Let's not say goodbye to this category without acknowledging Peter O'Toole, which the Academy finally did, honorarily, in 2003, having refused him an Oscar for the previous 40 years. Like Alan Arkin in Little Miss Sunshine, O'Toole played a dead man in Venus, or nearly – and I thought he did it better, if that's a qualification. In truth, I thought he was awesome just standing still, and I would have loved to see him win, if only for the speech.
(A digression: While researching actors playing real people, I came across this factoid: SPECIAL AWARD (1947) : To James Baskett for his able and heart-warming characterization of Uncle Remus, friend and story teller to the children of the world in Walt Disney's Song of the South. This is a movie that Disney has not yet released on DVD for fear of a politically correct backlash. I shall say no more.)
And while I'm touching on Supporting Actor, a category for which I had seen only three of the nominated films, I declared myself for Eddie Murphy, who was one of the only two reasons (the other being Jennifer Hudson) to bother seeing Dreamgirls, a noisome enterprise with some of the most arbitrary film editing and downright idiotic sound editing I've encountered in a long time. The word on the carpet was Alan Arkin, who could have played the role dead, which. as I mentioned earlier, he sort of was, and for which, he won. I had no objection, but I pulled for Eddie. Quelle dommage!
As for Supporting Actress, there's always the charm of having someone win who could be marketed as the youngest ever, but here I would object to Abigail Breslin. She was fine as far as she went, but didn't really connect emotionally with me – I gather I am an exception. (Anyhow, Abigail would lose out for youngest ever to Tatum O'Neal for Paper Moon by 5 months, if we count their age at the time of the award.) Any of the other actresses here would have been preferred. My personal choices were for either Adriana Barraza for her desperate portrayal of a quite literally misguided caretaker of two young children in Babel, or American Idol loser-come-Dreamgirl Jennifer Hudson. Cate Blanchett, as the object of Dame Judi's intentions in Notes on a Scandal, was breathtaking and, by my reckoning, the best in this lineup, but she found herself here only to give Dame Judi a shot at Best Actress. I was not amused. Anyhow, she won just a couple years ago for The Aviator in an uncanny portrayal of Kate Hepburn. Rinko Kikuchi was very good, if singularly one-dimensional, for her part in Babel, but I didn't see as how her character in any way "supported" the story.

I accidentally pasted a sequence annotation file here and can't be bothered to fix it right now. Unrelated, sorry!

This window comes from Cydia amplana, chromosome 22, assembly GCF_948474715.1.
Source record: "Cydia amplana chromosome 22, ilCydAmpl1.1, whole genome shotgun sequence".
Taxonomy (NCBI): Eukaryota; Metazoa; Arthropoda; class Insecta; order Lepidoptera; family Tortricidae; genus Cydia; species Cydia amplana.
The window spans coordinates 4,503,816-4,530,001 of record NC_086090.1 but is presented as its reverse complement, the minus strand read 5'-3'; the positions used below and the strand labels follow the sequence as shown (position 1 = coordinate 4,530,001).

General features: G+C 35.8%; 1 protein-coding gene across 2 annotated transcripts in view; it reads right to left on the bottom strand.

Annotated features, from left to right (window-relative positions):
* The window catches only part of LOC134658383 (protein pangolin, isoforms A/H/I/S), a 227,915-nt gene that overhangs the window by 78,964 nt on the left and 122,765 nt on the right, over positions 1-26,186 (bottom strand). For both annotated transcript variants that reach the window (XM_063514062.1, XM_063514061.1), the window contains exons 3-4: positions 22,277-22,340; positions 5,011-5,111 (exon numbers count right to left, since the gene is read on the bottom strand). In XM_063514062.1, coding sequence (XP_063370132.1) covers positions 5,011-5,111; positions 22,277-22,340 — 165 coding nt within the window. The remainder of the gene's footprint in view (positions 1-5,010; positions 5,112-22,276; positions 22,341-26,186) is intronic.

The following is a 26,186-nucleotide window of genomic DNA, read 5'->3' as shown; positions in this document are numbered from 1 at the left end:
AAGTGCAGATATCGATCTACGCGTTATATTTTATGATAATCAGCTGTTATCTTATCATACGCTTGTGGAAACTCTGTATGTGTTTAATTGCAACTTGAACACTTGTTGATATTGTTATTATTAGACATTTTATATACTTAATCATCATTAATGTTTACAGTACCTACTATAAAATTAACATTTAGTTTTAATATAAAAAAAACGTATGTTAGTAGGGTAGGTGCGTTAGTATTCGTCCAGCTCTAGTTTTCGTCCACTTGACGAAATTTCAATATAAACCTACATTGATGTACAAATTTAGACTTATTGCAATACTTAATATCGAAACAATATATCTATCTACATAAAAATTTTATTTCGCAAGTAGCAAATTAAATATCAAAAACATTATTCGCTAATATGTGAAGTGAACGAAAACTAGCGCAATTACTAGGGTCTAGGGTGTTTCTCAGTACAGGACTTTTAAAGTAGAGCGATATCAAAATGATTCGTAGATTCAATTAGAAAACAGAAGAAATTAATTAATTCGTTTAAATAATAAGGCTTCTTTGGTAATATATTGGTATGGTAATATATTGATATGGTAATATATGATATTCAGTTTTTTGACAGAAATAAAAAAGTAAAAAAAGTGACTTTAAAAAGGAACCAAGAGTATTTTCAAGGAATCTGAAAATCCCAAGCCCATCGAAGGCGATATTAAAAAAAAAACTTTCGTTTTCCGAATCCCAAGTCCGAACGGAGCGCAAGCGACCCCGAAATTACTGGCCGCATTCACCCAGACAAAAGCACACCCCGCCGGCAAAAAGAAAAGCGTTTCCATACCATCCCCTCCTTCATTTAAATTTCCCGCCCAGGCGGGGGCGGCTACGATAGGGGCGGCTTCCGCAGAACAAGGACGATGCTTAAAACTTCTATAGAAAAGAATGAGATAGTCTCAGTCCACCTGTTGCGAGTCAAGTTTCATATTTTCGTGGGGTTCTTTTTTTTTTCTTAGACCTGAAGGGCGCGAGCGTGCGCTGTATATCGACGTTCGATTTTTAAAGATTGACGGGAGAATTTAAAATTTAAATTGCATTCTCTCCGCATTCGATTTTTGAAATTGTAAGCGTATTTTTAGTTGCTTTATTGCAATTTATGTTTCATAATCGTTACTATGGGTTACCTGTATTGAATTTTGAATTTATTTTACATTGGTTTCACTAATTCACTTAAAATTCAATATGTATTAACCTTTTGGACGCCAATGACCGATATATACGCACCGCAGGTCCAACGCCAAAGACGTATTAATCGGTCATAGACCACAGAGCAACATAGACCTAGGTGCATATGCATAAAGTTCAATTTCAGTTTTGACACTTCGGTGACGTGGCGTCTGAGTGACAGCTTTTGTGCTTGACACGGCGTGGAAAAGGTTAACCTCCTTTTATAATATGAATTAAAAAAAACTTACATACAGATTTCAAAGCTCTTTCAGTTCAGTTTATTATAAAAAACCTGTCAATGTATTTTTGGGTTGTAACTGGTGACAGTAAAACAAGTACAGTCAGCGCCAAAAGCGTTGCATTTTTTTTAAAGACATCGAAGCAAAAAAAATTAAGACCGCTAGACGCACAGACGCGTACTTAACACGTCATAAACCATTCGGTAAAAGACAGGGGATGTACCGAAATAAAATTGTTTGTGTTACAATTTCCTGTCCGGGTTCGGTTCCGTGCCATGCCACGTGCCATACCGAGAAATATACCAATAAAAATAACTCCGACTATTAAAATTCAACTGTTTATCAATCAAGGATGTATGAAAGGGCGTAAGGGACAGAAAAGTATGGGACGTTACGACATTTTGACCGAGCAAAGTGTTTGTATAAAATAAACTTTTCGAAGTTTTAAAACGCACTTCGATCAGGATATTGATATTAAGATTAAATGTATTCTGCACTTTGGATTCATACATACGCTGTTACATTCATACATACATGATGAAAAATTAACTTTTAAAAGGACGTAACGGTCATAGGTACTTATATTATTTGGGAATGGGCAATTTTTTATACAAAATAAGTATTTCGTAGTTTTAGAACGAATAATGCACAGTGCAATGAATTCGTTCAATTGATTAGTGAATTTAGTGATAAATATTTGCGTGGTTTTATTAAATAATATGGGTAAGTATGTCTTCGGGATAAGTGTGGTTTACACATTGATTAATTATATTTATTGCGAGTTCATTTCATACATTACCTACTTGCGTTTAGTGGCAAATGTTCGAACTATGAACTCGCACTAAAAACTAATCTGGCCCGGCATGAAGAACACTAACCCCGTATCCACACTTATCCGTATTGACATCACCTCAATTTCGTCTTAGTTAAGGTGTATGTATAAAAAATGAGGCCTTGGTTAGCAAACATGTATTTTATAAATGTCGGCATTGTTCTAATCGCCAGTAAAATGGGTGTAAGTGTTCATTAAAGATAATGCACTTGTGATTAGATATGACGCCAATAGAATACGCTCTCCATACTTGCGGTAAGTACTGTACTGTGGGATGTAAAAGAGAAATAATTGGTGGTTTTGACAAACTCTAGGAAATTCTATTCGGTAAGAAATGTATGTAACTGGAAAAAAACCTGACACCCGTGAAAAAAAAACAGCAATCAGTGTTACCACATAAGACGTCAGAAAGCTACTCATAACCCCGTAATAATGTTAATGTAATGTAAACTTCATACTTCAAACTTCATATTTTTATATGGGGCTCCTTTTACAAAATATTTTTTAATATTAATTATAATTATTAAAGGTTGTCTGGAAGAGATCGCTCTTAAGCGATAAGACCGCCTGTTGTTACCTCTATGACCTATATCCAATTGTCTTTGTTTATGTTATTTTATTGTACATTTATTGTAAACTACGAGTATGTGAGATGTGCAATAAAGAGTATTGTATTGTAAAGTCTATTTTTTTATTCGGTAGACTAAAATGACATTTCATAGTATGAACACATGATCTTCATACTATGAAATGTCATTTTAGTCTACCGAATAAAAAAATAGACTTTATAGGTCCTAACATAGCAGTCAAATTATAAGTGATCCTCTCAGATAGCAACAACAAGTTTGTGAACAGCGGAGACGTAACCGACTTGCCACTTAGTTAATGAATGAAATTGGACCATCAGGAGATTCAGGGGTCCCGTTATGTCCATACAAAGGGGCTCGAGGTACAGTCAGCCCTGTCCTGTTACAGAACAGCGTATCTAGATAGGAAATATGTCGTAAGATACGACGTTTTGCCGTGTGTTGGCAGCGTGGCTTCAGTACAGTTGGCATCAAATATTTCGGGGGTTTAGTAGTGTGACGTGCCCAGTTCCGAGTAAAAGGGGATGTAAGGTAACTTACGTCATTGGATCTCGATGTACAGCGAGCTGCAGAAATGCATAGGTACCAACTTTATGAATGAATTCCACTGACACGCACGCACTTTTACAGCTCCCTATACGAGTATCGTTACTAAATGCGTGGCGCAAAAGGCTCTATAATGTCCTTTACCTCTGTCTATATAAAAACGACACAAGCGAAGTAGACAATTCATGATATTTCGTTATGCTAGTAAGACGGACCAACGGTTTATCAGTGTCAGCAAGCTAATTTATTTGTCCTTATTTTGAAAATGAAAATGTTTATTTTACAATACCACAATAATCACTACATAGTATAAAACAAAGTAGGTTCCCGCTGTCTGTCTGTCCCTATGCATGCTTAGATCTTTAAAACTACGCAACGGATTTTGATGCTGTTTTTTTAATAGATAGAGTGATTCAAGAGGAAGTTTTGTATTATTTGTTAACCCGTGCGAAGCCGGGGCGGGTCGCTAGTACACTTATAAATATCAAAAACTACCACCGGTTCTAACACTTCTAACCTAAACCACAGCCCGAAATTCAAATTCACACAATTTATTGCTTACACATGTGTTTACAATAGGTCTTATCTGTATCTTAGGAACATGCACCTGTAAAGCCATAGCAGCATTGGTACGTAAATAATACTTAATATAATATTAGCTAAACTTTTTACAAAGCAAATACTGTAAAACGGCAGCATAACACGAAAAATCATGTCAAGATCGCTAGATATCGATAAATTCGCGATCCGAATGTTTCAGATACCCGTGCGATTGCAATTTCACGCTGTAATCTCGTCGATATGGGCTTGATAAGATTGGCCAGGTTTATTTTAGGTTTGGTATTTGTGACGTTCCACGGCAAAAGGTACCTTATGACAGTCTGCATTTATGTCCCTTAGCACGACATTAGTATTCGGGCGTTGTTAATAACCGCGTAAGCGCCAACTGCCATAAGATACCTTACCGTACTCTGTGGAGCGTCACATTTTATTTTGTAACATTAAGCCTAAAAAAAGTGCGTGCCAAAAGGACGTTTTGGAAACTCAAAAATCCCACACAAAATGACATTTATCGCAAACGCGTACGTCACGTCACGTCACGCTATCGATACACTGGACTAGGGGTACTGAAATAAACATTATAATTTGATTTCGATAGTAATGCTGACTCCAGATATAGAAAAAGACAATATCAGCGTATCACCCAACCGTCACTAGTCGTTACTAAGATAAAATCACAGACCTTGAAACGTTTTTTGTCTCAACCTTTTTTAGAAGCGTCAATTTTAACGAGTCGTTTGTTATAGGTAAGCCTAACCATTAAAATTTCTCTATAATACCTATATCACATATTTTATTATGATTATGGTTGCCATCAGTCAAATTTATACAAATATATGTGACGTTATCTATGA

Best Original Screenplay: Definitely not Babel, Little Miss, or Pan's Labyrinth – all of which have serious narrative problems. The Queen I thought most likely. Missed by a mile. Little Miss Sunshine. Hummmph.